As such, scientists and engineers are exploring battery alternatives to further power the battery revolution and dimmish the controversy. Researchers at the University of Texas have developed a lithium-ion battery that doesn’t use cobalt for its cathode, instead, switching to a high percentage of nickel (89%). As a result of eliminating the component, they have ensured good battery life and an even distribution of ions. Similarly, SVOLT has developed a cobalt-free EV battery in China, claiming to have a higher energy density resulting in ranges of up to 800km (500 miles) for electric cars, while also lengthening the life of the battery and increasing the safety.
New battery chemistry sourced from seawater has been reported by IBM Research. Free from nickel and cobalt and claiming to outperform lithium-ion, the materials extracted from seawater have never been combined and used in a battery before. But the performance of the battery is promising, stating the battery to be both cheaper to manufacture and able to charge faster than lithium-ion.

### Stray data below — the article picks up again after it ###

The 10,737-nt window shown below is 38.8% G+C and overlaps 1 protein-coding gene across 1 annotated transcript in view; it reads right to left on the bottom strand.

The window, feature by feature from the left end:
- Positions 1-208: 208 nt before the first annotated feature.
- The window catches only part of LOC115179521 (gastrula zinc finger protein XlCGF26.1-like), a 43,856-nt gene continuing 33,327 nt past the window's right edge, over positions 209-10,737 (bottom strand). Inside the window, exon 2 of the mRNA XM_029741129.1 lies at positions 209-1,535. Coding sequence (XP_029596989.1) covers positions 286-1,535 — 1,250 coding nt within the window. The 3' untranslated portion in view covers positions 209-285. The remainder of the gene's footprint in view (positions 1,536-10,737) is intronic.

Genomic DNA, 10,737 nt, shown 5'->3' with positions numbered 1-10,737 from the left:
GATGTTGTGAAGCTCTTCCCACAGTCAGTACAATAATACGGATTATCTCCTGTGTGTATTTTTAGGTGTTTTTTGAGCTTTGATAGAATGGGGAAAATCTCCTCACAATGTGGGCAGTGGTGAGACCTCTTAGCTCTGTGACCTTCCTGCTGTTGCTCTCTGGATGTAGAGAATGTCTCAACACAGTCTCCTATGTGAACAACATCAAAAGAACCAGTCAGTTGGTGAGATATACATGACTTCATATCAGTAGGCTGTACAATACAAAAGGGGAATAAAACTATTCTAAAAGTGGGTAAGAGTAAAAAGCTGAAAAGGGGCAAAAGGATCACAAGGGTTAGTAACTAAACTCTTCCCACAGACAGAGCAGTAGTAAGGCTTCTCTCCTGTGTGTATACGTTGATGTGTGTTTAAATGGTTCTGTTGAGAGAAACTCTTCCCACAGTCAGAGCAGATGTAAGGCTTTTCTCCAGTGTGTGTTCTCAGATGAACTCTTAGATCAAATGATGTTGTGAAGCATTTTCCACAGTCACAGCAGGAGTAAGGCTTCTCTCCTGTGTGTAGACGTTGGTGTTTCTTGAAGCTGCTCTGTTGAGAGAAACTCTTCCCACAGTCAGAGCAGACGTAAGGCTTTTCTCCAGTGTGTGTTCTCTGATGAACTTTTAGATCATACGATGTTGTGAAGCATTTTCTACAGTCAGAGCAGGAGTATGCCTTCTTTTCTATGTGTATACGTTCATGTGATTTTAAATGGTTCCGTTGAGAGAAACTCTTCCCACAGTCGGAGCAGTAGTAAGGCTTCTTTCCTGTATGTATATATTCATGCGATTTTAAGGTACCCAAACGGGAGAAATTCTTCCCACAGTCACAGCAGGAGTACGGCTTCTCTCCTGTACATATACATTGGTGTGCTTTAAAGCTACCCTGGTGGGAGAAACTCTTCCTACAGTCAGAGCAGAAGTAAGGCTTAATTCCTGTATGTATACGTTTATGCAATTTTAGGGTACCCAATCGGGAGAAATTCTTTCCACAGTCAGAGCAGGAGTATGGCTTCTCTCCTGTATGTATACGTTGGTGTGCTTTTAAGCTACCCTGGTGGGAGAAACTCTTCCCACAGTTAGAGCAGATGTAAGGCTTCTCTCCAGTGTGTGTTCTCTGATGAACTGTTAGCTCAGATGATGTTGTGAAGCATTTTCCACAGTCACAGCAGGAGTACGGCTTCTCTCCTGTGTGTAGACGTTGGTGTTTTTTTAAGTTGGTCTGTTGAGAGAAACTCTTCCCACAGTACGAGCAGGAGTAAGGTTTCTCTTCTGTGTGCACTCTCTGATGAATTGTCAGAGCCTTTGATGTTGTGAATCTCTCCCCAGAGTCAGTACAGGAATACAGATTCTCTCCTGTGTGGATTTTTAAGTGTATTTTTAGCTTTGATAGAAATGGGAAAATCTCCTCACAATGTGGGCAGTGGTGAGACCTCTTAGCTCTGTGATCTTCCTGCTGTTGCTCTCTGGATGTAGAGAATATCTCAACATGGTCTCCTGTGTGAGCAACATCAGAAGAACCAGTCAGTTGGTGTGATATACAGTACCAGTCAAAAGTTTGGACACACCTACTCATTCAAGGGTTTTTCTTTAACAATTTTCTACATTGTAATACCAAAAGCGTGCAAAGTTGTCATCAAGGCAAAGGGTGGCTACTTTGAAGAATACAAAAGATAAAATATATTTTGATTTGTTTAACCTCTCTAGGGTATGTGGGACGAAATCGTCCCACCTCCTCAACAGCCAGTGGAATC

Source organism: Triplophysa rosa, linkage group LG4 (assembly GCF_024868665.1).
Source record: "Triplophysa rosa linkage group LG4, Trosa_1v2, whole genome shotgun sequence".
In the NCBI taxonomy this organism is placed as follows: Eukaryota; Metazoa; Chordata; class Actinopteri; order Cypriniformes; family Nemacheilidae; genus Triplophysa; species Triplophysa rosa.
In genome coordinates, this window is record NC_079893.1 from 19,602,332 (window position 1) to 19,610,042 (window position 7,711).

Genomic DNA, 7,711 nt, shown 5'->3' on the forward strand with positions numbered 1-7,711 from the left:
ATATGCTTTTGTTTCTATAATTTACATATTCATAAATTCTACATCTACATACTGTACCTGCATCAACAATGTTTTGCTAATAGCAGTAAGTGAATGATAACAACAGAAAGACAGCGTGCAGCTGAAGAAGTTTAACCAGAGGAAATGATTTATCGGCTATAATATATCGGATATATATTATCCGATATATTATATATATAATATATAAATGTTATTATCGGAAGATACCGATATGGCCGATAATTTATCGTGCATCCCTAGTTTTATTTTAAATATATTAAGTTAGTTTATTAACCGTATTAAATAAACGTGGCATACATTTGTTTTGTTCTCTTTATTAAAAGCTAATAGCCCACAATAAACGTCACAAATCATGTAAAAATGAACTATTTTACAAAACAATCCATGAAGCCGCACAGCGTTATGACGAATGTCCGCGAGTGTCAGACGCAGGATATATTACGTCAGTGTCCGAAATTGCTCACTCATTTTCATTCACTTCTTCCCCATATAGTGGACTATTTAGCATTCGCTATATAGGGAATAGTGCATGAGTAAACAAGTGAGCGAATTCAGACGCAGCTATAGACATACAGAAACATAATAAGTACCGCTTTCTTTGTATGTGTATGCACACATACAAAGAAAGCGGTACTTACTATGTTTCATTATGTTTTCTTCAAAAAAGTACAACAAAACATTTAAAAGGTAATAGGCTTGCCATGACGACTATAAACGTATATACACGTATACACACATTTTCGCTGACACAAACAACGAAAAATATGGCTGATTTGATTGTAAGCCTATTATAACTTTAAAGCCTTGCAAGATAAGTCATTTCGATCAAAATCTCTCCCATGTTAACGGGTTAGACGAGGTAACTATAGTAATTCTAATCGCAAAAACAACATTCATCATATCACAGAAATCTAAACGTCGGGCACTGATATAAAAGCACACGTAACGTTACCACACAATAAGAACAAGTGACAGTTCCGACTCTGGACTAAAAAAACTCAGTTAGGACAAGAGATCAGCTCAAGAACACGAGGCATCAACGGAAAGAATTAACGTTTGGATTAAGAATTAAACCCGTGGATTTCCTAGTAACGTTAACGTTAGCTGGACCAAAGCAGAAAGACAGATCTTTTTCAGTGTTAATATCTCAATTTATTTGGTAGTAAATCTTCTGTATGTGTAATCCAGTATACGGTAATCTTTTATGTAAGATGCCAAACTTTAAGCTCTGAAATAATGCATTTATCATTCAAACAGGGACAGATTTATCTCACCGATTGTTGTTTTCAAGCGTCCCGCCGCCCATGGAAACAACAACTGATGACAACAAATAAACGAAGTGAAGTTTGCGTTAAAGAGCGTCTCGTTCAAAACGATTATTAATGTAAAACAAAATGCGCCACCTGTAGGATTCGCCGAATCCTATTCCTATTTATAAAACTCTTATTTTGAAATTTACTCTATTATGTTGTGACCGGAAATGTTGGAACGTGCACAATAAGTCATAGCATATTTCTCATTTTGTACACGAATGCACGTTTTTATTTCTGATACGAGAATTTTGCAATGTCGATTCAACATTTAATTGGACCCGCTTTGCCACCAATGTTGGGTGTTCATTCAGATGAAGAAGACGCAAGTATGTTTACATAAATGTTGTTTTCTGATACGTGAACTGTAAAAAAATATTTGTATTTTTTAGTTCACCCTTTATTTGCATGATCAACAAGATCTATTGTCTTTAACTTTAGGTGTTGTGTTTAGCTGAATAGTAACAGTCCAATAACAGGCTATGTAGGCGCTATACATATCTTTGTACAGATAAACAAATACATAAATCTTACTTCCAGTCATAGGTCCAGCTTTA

23 million EVs sold worldwide in 2030 could lead to 5,750,000 tons of retired EV batteries by 2040
It’s one of the biggest questions asked as electric vehicles rapidly multiply; What will happen to the degraded lithium-ion batteries once the vehicles reach the end of their lives? Recycling is the optimistic solution offered by EV advocates and supporters of green technology, but will battery recycling make economic and environmental sense?
Some researchers and entrepreneurs are working hard on ways to recycle the materials inside batteries, with hopes that batteries become part of the Circular Economy. This has piqued interest from a team of scientists in the UK, has recently published a paper with iScience on the ‘financial viability of electric vehicle lithium-ion battery recycling’, warning:
“If recycling remains unprofitable, battery waste mountains could build-up, which, if uncontrolled, bear a significant environmental and safety risk, as toxic chemicals could leak into the environment and landfill fires might occur.”
At present, EV battery recycling is generally unprofitable, but researchers are optimistic it can become financially viable if a few actions are overcome. For example, manufacturers need to make batteries easier to disassemble to defuse the most labor-intensive part of the recycling process, as well as perform recycling locally and domestically to reduce transportation costs.